The most bracing idea behind Christopher Nolan’s trippy dream heist epic is his hauntingly resonant motif about a man trying to make amends for past transgressions. In “Memento”, Guy Pearce was trying to piece together his life and resolve the (maybe?) murder of his wife. In “The Prestige”, perhaps the most complete yet overlooked film in Nolan’s career, Hugh Jackman reboots himself to maddening proportions in order to carry out the perfect allusion, triggered by revenge and obsessive compulsive memories of his wife. And in “Inception”, it’s easy to get caught up in the nonlinear dream states that fold in on themselves, or guess exactly what that final shot means, but the most invigorating concept for me is Leonardo Dicaprio’s silent stretch of the imagination just to go home to his wife and kids. Whether any of this has anything to do with Nolan’s own emotional capacity is up for debate, but it drives “Inception” into a near cathartic experience while maintaining an equal amount of ‘wowness’ in the supporting performances (Gordon Levitt and Tom Hardy especially) and complex heist that sometimes veers into the ludicrous. Bottom line, I bought the ludicrousness because its so expertly staged and edited. “Inception” held me in complete rapture from start to finish. One of the very best films of the year.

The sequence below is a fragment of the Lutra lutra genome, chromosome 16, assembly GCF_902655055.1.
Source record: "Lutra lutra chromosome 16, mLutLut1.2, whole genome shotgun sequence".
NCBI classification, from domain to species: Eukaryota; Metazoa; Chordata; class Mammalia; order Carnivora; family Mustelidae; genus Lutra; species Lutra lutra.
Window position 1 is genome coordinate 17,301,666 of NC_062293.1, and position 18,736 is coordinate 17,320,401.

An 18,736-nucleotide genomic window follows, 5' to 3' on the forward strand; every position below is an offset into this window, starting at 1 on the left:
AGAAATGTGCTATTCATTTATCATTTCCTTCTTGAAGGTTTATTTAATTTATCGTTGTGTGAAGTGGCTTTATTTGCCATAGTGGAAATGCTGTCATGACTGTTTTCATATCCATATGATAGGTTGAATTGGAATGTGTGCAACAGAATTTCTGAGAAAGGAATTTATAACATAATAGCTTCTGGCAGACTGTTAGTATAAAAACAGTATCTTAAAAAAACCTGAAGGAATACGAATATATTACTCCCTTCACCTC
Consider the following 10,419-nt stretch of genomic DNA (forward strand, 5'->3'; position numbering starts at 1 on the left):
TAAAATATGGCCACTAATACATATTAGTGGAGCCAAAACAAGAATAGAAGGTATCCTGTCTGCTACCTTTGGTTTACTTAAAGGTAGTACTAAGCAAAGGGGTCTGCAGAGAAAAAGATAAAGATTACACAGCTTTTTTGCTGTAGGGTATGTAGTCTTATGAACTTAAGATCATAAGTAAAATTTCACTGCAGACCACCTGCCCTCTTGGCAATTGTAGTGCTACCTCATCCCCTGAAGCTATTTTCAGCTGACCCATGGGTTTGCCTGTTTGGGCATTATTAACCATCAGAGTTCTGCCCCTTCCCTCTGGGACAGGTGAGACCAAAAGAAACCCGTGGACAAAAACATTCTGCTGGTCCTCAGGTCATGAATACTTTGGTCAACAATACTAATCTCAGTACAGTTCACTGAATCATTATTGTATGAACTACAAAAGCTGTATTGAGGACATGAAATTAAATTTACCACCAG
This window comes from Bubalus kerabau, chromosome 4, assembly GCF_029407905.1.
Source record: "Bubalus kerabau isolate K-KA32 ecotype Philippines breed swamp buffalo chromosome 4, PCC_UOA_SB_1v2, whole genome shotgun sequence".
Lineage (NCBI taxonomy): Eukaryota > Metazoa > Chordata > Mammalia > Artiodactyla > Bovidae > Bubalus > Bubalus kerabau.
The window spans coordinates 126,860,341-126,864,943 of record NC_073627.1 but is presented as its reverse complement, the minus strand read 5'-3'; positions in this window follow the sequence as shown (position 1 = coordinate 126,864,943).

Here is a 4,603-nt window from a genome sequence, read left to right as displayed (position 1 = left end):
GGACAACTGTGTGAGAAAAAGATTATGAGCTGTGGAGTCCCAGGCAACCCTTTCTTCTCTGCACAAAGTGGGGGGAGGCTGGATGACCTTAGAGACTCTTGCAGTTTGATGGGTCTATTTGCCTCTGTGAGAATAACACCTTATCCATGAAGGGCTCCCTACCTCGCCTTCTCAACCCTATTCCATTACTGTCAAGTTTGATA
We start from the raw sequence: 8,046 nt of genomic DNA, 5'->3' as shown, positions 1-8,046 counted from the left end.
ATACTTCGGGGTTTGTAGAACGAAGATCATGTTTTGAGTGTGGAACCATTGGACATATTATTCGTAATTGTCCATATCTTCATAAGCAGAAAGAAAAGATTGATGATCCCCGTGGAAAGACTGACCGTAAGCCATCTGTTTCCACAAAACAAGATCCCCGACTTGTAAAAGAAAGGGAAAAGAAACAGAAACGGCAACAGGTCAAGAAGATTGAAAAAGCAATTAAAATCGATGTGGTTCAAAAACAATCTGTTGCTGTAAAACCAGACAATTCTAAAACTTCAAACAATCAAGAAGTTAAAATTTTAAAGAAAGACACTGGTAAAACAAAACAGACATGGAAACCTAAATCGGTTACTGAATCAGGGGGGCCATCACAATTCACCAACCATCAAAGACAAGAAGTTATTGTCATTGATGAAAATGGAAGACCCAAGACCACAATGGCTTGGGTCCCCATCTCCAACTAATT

Speaking of ludicrous, Philip Noyce’s “Salt” is a supreme disappointment after all the chatter about “throwback 70’s thriller” and female Bourne talk. The problem is this- what makes the Bourne Trilogy so terrific is it’s attention to realism that “Salt” blows out the window from the first chase. The image of Angelina Jolie jumping from eighteen wheeler to eighteen wheeler on the highway and its bevy of stand-around-and-shoot-poorly-government-agents strikes me as nothing throwback. Where Doug Liman and Paul Greengrass maneuvered Bourne out of tricky spots with careful calculation and quick witted thinking (such as the masterly edited scene as Jason Bourne escapes the downtown London subway station through observation and body cloaking with other people) Noyce and screenwriter Kurt Wimmer love the nauseating effect of slow-down/speed-up method of filmmaking that has become ingrained in video game consumerism and blockbuster action films as Jolie bounces off walls and expends grenades with sultry looks of satisfaction. I was bored after 15 minutes and only got worse as the action intensified. And the worst part? We’re left with the possibility of a sequel.